Friday, May 20, 2011

The Lettuce Report

Carmona. A butterhead type. Resists bolting. Stands up to heat and cold.
It's back.
This past winter you were spellbound by my adventures in growing lettuce through the winter.
You cheered when the lettuce survived bitter cold.
Winter lettuce under plastic with lights on a string for warmth.
You cried when the lettuce finally died.

The lettuce saga has been revived. On Tuesday I picked a large basket full of lettuce, mostly romaine. Instead of cutting off the whole plant, I just take the largest leaves and let the rest grow.

This winter I purchased seed for 14 different types of lettuce with varying degrees of tolerance to heat and cold. As the season progresses, the type of seed I plant will change. 
This was suppose to be RED Deers Tongue.

So far, I have made three succession plantings of lettuce. The first planting was made in early March, under plastic hoop houses. The plastic was later replaced by a heavy row cover. The row cover is off of one of the beds, which also has spinach and arugula. I removed the row cover after finding the arugula heavily infested with aphids. But that's another post.

Green Salad Bowl
Germination of the spring lettuce has been spotty, leaving gaps in the rows. Do I get some areas covered too deeply? Or not covered well enough? Do the beds not remain damp enough? I don't know why germination is so poor. The Super Jericho romaine has been a champion, though. It has germinated well, when others didn't. This is quite a robust variety.

Other varieties planted in March were Carmona, Red Deers Tongue and Green Salad Bowl. All are said to stand up well in cold and heat.

Super Jericho Romaine truly is super!
In April, the second planting went in -- May Queen (I just like the name), Royal Oakleaf (keeps coming back after cutting), Buttercrunch (tender and tasty) and more Super Jericho Romaine. The third planting made in early May finished off my Super Jericho seed. The other varieties planted then were selected for their resistance to bolting and tolerance of heat: Red Sails, Merveille de Quatre Saisons (aka Marvel of Four Seasons), Merlot (a rich red leaf) and New Red Fire. These were planted in what will eventually be the shade of tomatoes.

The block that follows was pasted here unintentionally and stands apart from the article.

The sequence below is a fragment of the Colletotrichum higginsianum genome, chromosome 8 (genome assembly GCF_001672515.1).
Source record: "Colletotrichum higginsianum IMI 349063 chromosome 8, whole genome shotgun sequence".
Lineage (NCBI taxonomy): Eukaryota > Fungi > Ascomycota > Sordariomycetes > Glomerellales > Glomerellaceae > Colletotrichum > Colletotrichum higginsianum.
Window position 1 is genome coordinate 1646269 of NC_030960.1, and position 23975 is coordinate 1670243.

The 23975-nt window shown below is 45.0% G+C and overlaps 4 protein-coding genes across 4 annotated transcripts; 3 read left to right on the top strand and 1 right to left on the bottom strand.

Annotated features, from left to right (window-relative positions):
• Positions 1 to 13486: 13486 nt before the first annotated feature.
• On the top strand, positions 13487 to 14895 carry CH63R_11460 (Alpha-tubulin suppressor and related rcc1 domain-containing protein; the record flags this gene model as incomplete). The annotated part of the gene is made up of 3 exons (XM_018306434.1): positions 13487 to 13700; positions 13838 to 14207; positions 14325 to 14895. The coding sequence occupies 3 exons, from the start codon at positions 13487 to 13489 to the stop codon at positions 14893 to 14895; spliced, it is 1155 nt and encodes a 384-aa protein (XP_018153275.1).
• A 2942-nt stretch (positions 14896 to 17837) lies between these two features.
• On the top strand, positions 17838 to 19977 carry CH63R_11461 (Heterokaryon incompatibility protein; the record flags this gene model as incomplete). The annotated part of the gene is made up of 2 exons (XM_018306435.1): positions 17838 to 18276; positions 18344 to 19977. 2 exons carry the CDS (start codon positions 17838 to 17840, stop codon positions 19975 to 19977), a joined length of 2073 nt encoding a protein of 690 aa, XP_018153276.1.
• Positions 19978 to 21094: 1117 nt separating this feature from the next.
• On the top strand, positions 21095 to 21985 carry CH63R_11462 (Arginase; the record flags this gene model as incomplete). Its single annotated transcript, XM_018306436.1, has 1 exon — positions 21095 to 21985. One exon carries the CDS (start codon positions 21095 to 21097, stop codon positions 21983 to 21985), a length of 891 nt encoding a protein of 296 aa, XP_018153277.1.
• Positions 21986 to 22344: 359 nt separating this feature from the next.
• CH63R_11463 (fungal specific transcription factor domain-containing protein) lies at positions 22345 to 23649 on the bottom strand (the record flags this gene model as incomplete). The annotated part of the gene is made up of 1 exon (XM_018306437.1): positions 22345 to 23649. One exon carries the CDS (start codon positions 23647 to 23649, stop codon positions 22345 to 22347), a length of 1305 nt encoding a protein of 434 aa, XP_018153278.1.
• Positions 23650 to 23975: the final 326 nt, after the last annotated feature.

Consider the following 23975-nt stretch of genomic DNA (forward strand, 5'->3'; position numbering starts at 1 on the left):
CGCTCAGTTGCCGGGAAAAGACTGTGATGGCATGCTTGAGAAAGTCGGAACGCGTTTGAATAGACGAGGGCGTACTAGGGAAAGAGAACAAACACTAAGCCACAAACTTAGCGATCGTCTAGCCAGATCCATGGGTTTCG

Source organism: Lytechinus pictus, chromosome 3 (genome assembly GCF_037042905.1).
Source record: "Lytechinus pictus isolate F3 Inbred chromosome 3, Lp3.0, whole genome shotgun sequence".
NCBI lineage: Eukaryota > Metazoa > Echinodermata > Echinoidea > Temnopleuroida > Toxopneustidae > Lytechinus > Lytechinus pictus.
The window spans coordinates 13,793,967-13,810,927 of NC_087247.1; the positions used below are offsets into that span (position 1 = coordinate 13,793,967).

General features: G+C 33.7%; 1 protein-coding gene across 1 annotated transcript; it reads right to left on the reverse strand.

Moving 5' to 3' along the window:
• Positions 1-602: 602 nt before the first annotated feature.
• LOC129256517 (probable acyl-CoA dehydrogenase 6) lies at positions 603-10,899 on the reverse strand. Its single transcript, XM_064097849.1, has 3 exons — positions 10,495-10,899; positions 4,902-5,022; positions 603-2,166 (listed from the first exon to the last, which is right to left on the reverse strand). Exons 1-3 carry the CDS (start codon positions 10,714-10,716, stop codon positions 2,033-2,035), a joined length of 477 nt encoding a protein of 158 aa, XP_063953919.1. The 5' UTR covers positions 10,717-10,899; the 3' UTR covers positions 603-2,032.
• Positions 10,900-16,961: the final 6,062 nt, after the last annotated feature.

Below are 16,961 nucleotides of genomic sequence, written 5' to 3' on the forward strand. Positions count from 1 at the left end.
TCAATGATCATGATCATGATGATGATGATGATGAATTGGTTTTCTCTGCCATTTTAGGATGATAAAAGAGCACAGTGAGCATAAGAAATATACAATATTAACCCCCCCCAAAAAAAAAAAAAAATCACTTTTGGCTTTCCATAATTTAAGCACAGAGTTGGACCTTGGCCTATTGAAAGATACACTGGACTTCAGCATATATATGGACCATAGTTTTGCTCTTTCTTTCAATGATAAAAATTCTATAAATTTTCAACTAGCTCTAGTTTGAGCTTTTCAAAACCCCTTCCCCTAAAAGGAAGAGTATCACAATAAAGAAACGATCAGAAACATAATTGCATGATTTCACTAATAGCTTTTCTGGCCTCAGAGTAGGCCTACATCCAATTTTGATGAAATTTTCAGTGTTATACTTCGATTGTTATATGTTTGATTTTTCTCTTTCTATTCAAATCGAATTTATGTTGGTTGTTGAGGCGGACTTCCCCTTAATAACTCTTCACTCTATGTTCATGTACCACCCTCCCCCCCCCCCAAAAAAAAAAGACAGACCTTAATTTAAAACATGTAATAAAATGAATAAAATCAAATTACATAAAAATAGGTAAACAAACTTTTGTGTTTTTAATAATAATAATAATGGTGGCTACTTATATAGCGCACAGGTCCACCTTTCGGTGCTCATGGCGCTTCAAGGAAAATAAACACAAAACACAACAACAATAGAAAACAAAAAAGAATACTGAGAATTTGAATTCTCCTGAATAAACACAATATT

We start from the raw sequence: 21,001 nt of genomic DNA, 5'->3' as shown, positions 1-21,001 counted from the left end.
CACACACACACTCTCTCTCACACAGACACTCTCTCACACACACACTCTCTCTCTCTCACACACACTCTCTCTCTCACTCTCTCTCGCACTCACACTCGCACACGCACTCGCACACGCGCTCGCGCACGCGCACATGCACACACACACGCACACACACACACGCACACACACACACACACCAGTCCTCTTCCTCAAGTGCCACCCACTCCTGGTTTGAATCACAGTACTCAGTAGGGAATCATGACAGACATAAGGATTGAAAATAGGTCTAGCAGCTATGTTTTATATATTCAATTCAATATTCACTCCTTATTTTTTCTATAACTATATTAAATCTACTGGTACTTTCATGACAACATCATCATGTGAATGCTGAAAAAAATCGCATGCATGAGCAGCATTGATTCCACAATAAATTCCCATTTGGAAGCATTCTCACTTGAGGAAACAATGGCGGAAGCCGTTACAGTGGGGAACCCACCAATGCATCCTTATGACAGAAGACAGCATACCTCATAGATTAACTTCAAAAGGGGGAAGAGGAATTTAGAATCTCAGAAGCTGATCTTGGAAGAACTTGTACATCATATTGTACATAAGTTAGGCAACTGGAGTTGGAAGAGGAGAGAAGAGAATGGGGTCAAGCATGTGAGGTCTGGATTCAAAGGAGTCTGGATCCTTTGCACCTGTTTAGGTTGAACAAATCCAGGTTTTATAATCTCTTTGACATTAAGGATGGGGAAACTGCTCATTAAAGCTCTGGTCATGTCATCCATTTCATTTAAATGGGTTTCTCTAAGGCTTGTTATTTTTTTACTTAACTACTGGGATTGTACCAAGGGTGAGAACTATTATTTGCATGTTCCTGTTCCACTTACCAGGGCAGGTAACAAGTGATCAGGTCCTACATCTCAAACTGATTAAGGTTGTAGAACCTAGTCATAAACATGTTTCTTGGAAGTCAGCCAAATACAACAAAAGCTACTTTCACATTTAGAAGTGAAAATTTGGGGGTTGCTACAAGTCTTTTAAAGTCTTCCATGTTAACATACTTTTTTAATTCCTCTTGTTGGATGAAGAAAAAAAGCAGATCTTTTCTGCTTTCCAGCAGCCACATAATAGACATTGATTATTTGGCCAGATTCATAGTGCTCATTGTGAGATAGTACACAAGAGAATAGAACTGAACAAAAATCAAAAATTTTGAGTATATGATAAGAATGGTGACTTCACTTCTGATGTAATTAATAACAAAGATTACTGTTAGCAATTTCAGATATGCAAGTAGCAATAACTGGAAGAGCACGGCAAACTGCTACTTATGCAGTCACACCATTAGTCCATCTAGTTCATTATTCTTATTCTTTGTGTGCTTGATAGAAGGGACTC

Buttercrunch, way too crowded. But I hate thinning.
The next planting will go in a spot where they will be shaded by okra. I will plant these heat resistant varieties, plus one or two more, maybe.

I bought seed for a crisp head lettuce called Summertime. By its name, you can pretty much guess it is suppose to stand up to hot weather. I have never grown crisp head lettuce (the common iceberg is a crisp head type), so I'm feeling a little wary. I will probably start that indoors and set it out as transplants -- if it is not too late.

Anyway, only time will tell if these so called heat resistant varieties really do stay sweeter when the temperatures remain in the upper 80s and 90s.

The third planting is just now sprouting.
Writing this, I am beginning to wonder if we will have too much lettuce. Once the spinach quits, the lettuce will be our only salad green. So maybe not. Maybe it is a good thing the lettuce is germinating poorly.

Growing leafy greens, such as lettuce, means feeding them well. The soil was enriched with compost and horse manure before planting. During the growing season, I will give them supplemental feedings of fish emulsion or manure tea. Of course, that may be mere fantasy on my part. I have a tendency to get distracted and procrastinate these things.

This survivor from last fall made a pretty
effect as it prepared to flower. And it was not
really bitter.
Come fall I will plant the more cold tolerant varieties. I am eager to see if the Winter Density Romaine does as well as Super Jericho. The fall/winter lettuce will first be protected by heavy row cover, then by plastic. I do not know whether I will use the lights again, or the black-painted buckets of water for warmth on the colder nights. I may mix it up and see what really works. Throwing sheets and blankets over the tunnels at sundown definitely helps stabilize the temperature inside.

This is probably enough about lettuce for now. I don't want you to tire of this saga before it really gets started. I will keep you updated on how the different varieties fare.

For now, lettuce say, "Farewell."

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